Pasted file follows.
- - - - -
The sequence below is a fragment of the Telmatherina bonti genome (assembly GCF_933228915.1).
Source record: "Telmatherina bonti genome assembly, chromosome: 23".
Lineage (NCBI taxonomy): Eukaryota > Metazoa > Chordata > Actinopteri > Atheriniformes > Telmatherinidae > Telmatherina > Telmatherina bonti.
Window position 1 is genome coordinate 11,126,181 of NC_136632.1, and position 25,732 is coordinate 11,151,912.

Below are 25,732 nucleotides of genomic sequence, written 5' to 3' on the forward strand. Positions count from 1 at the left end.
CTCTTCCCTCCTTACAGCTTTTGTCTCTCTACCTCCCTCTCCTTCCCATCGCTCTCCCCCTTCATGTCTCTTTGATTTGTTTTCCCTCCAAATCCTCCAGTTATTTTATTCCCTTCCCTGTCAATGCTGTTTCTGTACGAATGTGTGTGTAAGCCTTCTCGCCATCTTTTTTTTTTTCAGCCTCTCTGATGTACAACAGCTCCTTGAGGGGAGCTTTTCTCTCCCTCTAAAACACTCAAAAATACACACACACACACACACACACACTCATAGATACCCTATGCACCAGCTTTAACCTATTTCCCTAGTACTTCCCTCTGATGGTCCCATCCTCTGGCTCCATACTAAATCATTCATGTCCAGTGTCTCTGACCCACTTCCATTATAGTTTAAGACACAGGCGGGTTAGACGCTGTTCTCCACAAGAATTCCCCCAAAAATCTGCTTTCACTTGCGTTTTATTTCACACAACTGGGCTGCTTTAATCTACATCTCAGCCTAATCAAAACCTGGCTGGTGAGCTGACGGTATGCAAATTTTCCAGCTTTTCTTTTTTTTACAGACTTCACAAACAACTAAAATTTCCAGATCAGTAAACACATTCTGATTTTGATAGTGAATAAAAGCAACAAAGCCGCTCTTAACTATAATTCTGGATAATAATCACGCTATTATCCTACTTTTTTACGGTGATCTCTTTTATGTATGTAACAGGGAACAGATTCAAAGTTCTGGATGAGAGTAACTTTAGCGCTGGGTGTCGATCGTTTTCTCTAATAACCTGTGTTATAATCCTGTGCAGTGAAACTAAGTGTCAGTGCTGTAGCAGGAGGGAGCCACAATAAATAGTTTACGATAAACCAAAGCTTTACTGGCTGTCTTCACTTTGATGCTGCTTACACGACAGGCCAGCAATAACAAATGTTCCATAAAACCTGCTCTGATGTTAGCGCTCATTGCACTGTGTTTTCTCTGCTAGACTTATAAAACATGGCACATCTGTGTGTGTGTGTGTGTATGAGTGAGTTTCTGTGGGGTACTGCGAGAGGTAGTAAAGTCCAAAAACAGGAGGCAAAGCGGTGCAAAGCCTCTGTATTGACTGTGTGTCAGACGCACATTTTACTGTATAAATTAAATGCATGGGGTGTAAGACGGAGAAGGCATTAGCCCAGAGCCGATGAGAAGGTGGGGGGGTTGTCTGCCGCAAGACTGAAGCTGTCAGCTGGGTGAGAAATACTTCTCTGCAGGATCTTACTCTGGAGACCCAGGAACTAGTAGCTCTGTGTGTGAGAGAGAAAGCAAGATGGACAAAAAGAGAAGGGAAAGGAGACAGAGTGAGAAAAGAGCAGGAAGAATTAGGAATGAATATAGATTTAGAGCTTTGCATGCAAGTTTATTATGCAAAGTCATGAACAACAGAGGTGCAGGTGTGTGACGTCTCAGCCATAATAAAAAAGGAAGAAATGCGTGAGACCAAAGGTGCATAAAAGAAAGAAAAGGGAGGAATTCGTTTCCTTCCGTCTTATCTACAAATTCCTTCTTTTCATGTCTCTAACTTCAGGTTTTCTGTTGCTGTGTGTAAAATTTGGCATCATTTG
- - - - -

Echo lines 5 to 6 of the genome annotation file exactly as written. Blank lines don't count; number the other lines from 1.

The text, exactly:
Below are 25,732 nucleotides of genomic sequence, written 5' to 3' on the forward strand. Positions count from 1 at the left end.
CTCTTCCCTCCTTACAGCTTTTGTCTCTCTACCTCCCTCTCCTTCCCATCGCTCTCCCCCTTCATGTCTCTTTGATTTGTTTTCCCTCCAAATCCTCCAGTTATTTTATTCCCTTCCCTGTCAATGCTGTTTCTGTACGAATGTGTGTGTAAGCCTTCTCGCCATCTTTTTTTTTTTCAGCCTCTCTGATGTACAACAGCTCCTTGAGGGGAGCTTTTCTCTCCCTCTAAAACACTCAAAAATACACACACACACACACACACACACTCATAGATACCCTATGCACCAGCTTTAACCTATTTCCCTAGTACTTCCCTCTGATGGTCCCATCCTCTGGCTCCATACTAAATCATTCATGTCCAGTGTCTCTGACCCACTTCCATTATAGTTTAAGACACAGGCGGGTTAGACGCTGTTCTCCACAAGAATTCCCCCAAAAATCTGCTTTCACTTGCGTTTTATTTCACACAACTGGGCTGCTTTAATCTACATCTCAGCCTAATCAAAACCTGGCTGGTGAGCTGACGGTATGCAAATTTTCCAGCTTTTCTTTTTTTTACAGACTTCACAAACAACTAAAATTTCCAGATCAGTAAACACATTCTGATTTTGATAGTGAATAAAAGCAACAAAGCCGCTCTTAACTATAATTCTGGATAATAATCACGCTATTATCCTACTTTTTTACGGTGATCTCTTTTATGTATGTAACAGGGAACAGATTCAAAGTTCTGGATGAGAGTAACTTTAGCGCTGGGTGTCGATCGTTTTCTCTAATAACCTGTGTTATAATCCTGTGCAGTGAAACTAAGTGTCAGTGCTGTAGCAGGAGGGAGCCACAATAAATAGTTTACGATAAACCAAAGCTTTACTGGCTGTCTTCACTTTGATGCTGCTTACACGACAGGCCAGCAATAACAAATGTTCCATAAAACCTGCTCTGATGTTAGCGCTCATTGCACTGTGTTTTCTCTGCTAGACTTATAAAACATGGCACATCTGTGTGTGTGTGTGTGTATGAGTGAGTTTCTGTGGGGTACTGCGAGAGGTAGTAAAGTCCAAAAACAGGAGGCAAAGCGGTGCAAAGCCTCTGTATTGACTGTGTGTCAGACGCACATTTTACTGTATAAATTAAATGCATGGGGTGTAAGACGGAGAAGGCATTAGCCCAGAGCCGATGAGAAGGTGGGGGGGTTGTCTGCCGCAAGACTGAAGCTGTCAGCTGGGTGAGAAATACTTCTCTGCAGGATCTTACTCTGGAGACCCAGGAACTAGTAGCTCTGTGTGTGAGAGAGAAAGCAAGATGGACAAAAAGAGAAGGGAAAGGAGACAGAGTGAGAAAAGAGCAGGAAGAATTAGGAATGAATATAGATTTAGAGCTTTGCATGCAAGTTTATTATGCAAAGTCATGAACAACAGAGGTGCAGGTGTGTGACGTCTCAGCCATAATAAAAAAGGAAGAAATGCGTGAGACCAAAGGTGCATAAAAGAAAGAAAAGGGAGGAATTCGTTTCCTTCCGTCTTATCTACAAATTCCTTCTTTTCATGTCTCTAACTTCAGGTTTTCTGTTGCTGTGTGTAAAATTTGGCATCATTTG